story by Christopher Hart; art by Anzu
published by Del Rey Manga; $10.95 US
Writer Christopher Hart is responsible for more than 60 how-to books about creating manga and comics, including the incredibly popular Manga Mania and its many spinoffs. But I’d never heard of him creating any actual comics until now. (More on that concern here.)
The Reformed is described as “original English language (OEL) crime noir vampire manga”, and the promotional text will give you a good idea of just how clichéd it is.
Immortality is his, but love never will be — only an eternity of loneliness, filled with the blood of innocent victims.
Calling the lead character Giancarlo, the brooding vampire, two-dimensional would be a compliment. He falls in love with a hooker, but his secret comes between them. There’s also a mysterious manservant and an aggressive detective who suspects the truth but can’t prove it. In his afterword, Hart describes the generation of the book. Apparently, the idea “what if a vampire had a conscience?” suddenly hit him, and he decided that only a woman could convince the vamp to give up his way of existence.
That Hart found this new and interesting suggests to me that he’s never paid attention to how vampires have been portrayed in movies, books, and TV shows over the past two decades or so. He brings nothing new to the concept.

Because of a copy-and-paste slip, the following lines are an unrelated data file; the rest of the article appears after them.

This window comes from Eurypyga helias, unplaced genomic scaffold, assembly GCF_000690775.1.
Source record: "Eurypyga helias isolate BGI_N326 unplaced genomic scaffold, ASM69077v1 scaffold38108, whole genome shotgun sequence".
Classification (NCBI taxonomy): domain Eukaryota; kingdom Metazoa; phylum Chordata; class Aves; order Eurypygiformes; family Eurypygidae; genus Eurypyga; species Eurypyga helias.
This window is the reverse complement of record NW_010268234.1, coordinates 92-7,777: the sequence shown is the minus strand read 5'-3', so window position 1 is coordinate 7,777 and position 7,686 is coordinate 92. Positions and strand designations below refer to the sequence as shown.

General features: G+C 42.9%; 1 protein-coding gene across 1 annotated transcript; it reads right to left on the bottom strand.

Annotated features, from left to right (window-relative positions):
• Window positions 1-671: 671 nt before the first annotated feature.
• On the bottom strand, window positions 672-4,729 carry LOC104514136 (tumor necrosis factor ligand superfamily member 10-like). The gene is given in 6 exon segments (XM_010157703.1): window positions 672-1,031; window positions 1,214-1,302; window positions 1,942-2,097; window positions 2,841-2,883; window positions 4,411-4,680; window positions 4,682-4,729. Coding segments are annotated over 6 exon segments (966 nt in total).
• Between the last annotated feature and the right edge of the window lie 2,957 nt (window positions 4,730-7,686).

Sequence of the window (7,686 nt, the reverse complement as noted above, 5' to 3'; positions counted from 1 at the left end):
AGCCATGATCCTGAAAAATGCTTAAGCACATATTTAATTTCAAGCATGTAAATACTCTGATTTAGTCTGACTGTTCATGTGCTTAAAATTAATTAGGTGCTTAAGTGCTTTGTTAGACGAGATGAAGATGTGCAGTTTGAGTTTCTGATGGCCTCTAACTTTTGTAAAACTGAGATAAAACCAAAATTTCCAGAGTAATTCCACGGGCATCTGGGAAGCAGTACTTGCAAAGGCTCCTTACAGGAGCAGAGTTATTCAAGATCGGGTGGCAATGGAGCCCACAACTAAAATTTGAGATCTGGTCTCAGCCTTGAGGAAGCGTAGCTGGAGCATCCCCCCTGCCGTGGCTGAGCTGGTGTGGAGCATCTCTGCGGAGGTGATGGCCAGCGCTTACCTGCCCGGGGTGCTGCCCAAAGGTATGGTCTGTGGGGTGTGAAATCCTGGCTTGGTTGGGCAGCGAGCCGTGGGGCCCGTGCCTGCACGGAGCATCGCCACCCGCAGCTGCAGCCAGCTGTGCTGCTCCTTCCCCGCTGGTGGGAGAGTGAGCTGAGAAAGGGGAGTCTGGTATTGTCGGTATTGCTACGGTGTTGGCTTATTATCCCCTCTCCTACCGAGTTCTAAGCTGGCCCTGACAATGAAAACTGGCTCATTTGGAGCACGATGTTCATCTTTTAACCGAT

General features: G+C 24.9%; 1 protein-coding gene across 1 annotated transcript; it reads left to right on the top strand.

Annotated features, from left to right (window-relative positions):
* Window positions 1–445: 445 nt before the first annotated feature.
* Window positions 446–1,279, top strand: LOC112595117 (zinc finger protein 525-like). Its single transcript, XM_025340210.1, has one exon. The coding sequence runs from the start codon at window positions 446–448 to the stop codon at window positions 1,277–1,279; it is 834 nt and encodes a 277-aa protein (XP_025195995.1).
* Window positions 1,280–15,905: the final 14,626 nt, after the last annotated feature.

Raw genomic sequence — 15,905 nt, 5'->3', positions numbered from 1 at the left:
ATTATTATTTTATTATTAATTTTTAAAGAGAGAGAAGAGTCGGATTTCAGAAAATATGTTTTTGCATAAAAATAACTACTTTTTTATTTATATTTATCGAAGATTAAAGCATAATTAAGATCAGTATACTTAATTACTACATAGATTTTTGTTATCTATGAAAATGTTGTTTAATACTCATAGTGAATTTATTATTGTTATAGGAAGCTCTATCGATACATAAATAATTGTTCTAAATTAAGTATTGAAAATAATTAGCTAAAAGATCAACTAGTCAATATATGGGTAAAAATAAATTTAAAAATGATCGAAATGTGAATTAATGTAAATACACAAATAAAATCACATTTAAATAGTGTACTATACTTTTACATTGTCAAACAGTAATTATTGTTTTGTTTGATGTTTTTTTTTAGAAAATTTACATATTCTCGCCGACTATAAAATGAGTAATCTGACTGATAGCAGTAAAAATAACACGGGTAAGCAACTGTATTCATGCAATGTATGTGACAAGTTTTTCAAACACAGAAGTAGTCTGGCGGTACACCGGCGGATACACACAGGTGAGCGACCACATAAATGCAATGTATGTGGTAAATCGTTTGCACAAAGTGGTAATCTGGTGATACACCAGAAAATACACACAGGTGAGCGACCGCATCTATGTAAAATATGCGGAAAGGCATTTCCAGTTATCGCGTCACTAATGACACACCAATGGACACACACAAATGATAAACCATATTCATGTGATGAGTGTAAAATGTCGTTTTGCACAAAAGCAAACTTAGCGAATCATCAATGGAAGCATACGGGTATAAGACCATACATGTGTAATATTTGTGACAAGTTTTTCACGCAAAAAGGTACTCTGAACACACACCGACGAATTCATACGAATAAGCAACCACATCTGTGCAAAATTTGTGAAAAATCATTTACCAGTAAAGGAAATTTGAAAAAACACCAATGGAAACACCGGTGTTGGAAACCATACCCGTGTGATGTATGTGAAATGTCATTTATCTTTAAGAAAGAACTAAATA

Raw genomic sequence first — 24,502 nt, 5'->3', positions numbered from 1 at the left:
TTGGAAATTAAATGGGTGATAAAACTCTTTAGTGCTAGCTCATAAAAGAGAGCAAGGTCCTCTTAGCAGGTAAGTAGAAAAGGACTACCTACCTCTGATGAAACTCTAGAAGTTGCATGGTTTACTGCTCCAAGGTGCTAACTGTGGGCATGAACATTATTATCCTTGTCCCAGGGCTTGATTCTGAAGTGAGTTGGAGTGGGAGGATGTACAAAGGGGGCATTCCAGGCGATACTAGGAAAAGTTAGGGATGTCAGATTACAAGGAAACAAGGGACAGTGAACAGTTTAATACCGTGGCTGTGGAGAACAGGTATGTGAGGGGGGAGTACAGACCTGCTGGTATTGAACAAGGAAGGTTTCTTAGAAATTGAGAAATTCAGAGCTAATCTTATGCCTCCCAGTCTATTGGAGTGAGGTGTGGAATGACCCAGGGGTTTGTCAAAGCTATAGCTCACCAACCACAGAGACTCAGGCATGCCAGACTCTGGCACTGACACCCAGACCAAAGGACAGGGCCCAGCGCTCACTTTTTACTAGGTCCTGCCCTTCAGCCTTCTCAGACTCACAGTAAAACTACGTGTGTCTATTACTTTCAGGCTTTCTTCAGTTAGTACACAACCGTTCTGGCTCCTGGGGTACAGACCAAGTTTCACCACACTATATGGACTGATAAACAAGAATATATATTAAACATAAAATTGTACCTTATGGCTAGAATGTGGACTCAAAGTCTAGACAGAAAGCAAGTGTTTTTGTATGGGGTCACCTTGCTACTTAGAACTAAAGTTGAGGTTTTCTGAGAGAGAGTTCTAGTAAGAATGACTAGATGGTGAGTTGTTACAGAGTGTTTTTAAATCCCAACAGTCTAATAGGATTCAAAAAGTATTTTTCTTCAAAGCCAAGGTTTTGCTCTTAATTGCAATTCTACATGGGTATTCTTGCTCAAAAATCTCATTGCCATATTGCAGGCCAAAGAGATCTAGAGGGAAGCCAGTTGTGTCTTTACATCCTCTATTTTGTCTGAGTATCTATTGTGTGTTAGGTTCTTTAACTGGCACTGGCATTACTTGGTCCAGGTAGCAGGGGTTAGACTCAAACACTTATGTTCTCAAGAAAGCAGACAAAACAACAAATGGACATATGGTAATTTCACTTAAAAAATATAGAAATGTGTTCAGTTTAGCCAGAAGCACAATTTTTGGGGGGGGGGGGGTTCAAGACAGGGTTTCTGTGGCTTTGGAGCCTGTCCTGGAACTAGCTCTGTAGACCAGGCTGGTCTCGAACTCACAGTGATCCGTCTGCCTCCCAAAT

The only thing I found surprising about this book is how disappointing the art is. The artist Anzu has been selected to illustrate the upcoming shojo X-Men manga, which I was looking forward to until now. Her work is flat and off. The pages are cluttered and can be hard to read. It reminds me of what happens when someone learns to draw from the outside in, trying to capture a certain look instead of paying attention to basics like perspective or anatomy or even what direction the light source is coming from. She does nice gallery pieces, but her storytelling is lacking.
When asked, in an interview sent out with this book, why Hart didn’t draw the book himself, since he is an illustrator, he responded,
I have an intense schedule. And drawing is very time-consuming. I’m a perfectionist…. I simply didn’t have the time to put out the books I had to do and add another project.
How much commitment does he have to this idea if he couldn’t make time for it? Although I’m sure his how-to books make him a lot more money than this will. As for selecting the manga style, Hart’s opinion is
The elegant vampire is much more indigenous to manga than American comics, in which he is an oddity, and not a powerfully charismatic character, which he had to be in my story.
Too bad that doesn’t come through on the page. Instead of mesmerizing me, Giancarlo left me yawning.
Putting this into perspective, I don’t believe that someone has to be a fiction writer or artist in order to talk intelligently about craft. (Obviously, since I do the latter — well, the “intelligently” determination is up to my readers — without the former.) But someone who purports to be an expert on how to create comics putting out something so aggressively mediocre and generic… that calls into question his credentials for me. And reminds me of the proverb, “Better to remain silent and be thought a fool than to speak out and remove all doubt.” (A complimentary copy for this review was provided by the publisher.)Similar Posts: Christopher Hart’s Next How-to-Draw Book Goes Kawaii § Manga for the Beginner: Chibis § Newest Manga Moveable Feast Covers Vampires § Two Trends Are Better Than One: Vampire Yaoi — Blood Honey and How to Seduce a Vampire § Manga Creators Make Devil an American-Style Comic